From several different early owners, the land that today forms the district eventually passed to James Wilson, and the east-west streets were built. The city's property tax records show his house, the one at 74 Morris, for the first time in 1838, along with an accompanying barn, on three acres (1.2 ha) where he had built greenhouses three years before. He had used what the city considered waste land, due to the slope created by nearby Beaver Creek, to build a nursery where he developed and grew the Wilson strawberry, the first successful American cultivar of that fruit, as rich and juicy as various European blends but able to withstand the American climate.[3] For the next 40 years his breed would dominate American strawberry markets.[3]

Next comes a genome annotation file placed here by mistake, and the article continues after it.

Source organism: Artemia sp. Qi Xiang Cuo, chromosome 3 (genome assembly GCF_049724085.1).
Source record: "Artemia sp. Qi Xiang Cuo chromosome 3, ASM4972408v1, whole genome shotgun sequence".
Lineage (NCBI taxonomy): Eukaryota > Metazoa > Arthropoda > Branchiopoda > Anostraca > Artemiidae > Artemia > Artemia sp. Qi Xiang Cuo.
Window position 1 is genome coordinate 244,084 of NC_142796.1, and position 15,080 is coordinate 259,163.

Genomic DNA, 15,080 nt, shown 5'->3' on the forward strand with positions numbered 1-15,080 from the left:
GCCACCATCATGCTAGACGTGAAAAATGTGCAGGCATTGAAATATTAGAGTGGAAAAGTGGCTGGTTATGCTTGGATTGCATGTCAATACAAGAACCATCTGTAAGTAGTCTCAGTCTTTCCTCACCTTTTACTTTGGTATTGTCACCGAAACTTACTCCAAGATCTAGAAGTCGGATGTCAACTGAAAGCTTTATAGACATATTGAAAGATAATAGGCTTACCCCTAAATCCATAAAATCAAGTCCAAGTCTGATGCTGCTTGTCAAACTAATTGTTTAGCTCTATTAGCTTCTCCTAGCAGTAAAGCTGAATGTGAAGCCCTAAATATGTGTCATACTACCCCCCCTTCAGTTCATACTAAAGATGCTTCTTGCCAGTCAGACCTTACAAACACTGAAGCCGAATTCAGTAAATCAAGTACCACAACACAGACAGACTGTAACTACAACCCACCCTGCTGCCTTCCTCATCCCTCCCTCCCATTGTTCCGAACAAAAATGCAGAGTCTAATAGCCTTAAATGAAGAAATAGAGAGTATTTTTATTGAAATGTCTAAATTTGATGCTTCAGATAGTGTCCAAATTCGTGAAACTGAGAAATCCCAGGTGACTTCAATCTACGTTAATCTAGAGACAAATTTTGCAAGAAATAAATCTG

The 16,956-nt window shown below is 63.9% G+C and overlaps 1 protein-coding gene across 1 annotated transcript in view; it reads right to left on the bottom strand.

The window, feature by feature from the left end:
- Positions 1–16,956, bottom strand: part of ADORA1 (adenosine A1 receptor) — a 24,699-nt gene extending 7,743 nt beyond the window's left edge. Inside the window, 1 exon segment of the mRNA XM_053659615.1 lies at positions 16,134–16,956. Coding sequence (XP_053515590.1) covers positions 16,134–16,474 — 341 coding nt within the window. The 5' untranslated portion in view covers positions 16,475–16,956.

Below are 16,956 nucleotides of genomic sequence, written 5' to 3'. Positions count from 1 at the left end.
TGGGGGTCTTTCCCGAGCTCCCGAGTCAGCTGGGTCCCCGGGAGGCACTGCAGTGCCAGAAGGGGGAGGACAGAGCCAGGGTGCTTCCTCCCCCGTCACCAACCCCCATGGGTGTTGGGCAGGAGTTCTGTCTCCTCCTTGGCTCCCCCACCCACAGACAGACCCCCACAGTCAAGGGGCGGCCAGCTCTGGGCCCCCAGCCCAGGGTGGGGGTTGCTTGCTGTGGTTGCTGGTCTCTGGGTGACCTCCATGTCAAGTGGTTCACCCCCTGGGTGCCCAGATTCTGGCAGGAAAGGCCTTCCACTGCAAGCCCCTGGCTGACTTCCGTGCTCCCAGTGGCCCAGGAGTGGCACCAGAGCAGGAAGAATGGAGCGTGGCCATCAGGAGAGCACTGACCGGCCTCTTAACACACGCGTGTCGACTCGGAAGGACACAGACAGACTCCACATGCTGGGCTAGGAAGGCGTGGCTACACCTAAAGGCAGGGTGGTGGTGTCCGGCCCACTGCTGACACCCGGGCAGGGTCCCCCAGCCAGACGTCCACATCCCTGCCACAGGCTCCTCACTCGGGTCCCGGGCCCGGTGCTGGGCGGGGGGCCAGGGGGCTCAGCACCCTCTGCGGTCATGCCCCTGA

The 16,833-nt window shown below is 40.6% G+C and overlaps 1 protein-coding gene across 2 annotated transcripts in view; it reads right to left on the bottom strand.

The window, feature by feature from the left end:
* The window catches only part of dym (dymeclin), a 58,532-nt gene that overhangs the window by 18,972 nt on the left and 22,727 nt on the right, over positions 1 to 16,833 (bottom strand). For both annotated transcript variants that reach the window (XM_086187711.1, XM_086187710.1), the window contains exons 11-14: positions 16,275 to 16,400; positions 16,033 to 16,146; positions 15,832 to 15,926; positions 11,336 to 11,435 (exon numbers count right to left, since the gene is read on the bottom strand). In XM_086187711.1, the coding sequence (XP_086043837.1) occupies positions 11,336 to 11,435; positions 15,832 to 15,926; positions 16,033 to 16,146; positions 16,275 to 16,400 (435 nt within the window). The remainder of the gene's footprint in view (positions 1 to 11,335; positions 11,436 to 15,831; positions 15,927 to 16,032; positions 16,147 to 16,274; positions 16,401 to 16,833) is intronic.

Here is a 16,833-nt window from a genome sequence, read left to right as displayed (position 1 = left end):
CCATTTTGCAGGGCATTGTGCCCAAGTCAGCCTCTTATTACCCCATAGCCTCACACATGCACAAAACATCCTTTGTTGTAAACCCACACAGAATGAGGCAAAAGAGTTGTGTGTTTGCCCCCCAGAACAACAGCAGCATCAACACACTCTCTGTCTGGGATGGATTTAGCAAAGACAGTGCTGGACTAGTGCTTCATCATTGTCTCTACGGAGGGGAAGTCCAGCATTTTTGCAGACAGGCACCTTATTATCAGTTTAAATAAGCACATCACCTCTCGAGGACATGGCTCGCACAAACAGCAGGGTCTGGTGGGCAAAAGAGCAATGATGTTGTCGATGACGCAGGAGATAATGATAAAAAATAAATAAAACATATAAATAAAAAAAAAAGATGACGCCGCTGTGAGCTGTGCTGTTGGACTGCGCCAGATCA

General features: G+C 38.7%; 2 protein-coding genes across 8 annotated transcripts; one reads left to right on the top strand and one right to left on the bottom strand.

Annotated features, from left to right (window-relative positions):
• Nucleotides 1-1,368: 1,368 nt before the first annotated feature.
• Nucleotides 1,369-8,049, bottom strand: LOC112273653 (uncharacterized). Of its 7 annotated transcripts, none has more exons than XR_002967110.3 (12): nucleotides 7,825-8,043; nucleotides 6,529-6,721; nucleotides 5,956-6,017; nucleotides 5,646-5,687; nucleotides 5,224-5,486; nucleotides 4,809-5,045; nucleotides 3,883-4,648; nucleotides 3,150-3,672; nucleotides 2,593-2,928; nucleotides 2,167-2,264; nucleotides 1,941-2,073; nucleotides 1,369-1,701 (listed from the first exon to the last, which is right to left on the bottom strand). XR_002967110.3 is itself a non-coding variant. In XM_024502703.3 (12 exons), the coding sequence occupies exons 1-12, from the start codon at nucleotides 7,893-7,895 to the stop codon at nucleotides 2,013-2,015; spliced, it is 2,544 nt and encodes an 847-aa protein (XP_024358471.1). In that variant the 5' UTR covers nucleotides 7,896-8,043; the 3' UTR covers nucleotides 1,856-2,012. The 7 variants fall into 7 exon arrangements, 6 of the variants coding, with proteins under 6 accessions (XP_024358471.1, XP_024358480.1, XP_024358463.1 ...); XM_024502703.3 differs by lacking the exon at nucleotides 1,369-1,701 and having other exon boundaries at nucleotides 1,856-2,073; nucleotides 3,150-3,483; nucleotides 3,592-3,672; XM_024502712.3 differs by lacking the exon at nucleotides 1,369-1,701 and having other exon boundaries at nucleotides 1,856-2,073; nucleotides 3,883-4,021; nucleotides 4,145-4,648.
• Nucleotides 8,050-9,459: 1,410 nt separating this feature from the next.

For the next 30 years, as well, there would be no other houses south of Lydius, which finally became Madison Avenue in 1867. The only other properties in the area in use were an almshouse from 1826 and a prison, in 1846. Both of these suggested, along with the pre-existing uses, that the area was far enough from the city center for undesirable but necessary businesses and institutions to be allowed.[3]

In the 1830s Albany's city directories had begun listing Knox as "the first street west of Lark". Two decades later, in 1850, it was included on the city's official map although it still remained a paper street although more homes were shown in the area. Buildings are also shown at the northwest corner of Knox and Morris as well as at 139 Knox; it is unlikely that the latter is the extant structure. [3]